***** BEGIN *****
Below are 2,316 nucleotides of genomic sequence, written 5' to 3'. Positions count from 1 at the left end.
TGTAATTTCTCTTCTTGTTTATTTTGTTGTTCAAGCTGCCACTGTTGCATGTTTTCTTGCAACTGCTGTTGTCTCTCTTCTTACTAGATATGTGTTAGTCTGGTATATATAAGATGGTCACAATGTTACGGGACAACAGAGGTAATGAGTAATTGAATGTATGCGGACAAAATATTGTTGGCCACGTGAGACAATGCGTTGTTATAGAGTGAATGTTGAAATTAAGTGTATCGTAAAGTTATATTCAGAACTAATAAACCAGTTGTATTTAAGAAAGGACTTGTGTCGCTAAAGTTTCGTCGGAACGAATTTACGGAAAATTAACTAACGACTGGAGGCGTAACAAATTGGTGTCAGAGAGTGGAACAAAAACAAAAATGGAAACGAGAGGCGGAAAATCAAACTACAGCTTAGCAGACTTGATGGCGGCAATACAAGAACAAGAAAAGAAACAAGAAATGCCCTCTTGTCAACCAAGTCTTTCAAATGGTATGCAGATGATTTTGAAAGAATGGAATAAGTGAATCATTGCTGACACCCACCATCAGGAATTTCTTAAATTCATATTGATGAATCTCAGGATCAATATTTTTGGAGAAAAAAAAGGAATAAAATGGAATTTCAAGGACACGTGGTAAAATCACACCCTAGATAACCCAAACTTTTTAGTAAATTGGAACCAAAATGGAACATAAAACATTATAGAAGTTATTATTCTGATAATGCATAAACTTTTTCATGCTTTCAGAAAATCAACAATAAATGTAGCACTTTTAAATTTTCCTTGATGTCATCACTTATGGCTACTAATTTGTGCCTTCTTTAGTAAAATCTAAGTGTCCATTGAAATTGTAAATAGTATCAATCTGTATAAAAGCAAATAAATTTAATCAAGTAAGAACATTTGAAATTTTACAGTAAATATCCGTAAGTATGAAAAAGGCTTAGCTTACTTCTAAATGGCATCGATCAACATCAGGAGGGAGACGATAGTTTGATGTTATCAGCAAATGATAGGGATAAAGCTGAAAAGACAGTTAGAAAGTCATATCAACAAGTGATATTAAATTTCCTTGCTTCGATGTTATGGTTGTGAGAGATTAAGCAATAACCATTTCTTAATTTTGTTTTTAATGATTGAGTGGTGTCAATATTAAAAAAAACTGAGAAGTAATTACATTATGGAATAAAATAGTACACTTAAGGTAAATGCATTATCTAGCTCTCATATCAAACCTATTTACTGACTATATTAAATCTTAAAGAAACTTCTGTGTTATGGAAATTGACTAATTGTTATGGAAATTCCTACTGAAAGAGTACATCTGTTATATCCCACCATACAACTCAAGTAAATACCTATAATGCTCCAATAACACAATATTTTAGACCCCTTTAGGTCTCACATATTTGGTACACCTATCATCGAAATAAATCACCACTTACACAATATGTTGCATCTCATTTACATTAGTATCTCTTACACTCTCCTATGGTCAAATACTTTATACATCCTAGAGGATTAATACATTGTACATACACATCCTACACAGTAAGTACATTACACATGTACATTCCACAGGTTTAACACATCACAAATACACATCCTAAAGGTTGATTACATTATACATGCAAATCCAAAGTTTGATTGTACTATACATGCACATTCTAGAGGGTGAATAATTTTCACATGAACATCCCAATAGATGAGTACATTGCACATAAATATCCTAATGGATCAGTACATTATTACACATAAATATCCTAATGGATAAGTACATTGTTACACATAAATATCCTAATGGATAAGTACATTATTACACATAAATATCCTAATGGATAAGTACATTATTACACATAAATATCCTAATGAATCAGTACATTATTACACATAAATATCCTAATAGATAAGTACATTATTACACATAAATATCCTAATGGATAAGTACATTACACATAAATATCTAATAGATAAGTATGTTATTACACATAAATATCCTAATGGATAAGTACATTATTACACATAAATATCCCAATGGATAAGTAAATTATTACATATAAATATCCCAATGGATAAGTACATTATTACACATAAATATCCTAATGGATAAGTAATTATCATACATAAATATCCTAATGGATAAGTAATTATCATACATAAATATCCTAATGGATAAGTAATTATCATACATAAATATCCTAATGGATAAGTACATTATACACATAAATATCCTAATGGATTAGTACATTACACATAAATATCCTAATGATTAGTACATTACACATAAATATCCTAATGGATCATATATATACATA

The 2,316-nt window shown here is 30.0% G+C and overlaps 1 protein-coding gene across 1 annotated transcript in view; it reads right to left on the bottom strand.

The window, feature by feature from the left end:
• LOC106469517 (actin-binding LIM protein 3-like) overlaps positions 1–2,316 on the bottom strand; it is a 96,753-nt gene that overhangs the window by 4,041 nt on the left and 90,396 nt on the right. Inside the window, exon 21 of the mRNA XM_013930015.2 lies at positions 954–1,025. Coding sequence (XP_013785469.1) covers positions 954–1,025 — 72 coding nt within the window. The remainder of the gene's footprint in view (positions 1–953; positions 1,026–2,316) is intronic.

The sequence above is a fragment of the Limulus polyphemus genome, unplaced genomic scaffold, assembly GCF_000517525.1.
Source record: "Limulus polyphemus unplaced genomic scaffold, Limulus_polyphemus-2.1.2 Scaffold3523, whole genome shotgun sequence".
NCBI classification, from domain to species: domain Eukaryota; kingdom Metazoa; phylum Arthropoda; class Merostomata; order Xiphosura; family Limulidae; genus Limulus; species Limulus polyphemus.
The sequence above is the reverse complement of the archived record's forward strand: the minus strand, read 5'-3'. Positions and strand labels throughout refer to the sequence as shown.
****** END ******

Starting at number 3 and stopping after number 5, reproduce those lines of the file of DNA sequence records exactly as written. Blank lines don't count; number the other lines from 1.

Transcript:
The 2,316-nt window shown here is 30.0% G+C and overlaps 1 protein-coding gene across 1 annotated transcript in view; it reads right to left on the bottom strand.

The window, feature by feature from the left end:
• LOC106469517 (actin-binding LIM protein 3-like) overlaps positions 1–2,316 on the bottom strand; it is a 96,753-nt gene that overhangs the window by 4,041 nt on the left and 90,396 nt on the right. Inside the window, exon 21 of the mRNA XM_013930015.2 lies at positions 954–1,025. Coding sequence (XP_013785469.1) covers positions 954–1,025 — 72 coding nt within the window. The remainder of the gene's footprint in view (positions 1–953; positions 1,026–2,316) is intronic.